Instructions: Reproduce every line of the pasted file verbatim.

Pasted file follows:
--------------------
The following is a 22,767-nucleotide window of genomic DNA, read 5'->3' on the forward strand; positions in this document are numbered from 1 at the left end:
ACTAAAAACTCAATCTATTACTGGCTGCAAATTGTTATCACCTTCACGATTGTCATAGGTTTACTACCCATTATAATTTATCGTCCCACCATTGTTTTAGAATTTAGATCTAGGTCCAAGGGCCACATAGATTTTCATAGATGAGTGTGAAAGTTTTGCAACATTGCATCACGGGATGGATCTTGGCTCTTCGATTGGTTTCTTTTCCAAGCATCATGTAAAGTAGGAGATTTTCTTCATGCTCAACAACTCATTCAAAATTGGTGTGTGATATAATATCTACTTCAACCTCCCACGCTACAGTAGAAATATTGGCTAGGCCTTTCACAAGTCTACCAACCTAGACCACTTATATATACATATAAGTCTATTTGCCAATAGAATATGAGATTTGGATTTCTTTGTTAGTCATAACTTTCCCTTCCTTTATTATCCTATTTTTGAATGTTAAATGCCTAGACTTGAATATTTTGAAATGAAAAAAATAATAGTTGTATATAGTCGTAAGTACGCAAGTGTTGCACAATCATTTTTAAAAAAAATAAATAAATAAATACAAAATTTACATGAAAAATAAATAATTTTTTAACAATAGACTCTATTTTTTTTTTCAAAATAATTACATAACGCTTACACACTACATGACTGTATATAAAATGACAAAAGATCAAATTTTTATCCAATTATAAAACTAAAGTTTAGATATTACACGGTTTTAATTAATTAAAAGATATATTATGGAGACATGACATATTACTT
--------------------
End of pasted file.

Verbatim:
The following is a 22,767-nucleotide window of genomic DNA, read 5'->3' on the forward strand; positions in this document are numbered from 1 at the left end:
ACTAAAAACTCAATCTATTACTGGCTGCAAATTGTTATCACCTTCACGATTGTCATAGGTTTACTACCCATTATAATTTATCGTCCCACCATTGTTTTAGAATTTAGATCTAGGTCCAAGGGCCACATAGATTTTCATAGATGAGTGTGAAAGTTTTGCAACATTGCATCACGGGATGGATCTTGGCTCTTCGATTGGTTTCTTTTCCAAGCATCATGTAAAGTAGGAGATTTTCTTCATGCTCAACAACTCATTCAAAATTGGTGTGTGATATAATATCTACTTCAACCTCCCACGCTACAGTAGAAATATTGGCTAGGCCTTTCACAAGTCTACCAACCTAGACCACTTATATATACATATAAGTCTATTTGCCAATAGAATATGAGATTTGGATTTCTTTGTTAGTCATAACTTTCCCTTCCTTTATTATCCTATTTTTGAATGTTAAATGCCTAGACTTGAATATTTTGAAATGAAAAAAATAATAGTTGTATATAGTCGTAAGTACGCAAGTGTTGCACAATCATTTTTAAAAAAAATAAATAAATAAATACAAAATTTACATGAAAAATAAATAATTTTTTAACAATAGACTCTATTTTTTTTTTCAAAATAATTACATAACGCTTACACACTACATGACTGTATATAAAATGACAAAAGATCAAATTTTTATCCAATTATAAAACTAAAGTTTAGATATTACACGGTTTTAATTAATTAAAAGATATATTATGGAGACATGACATATTACTT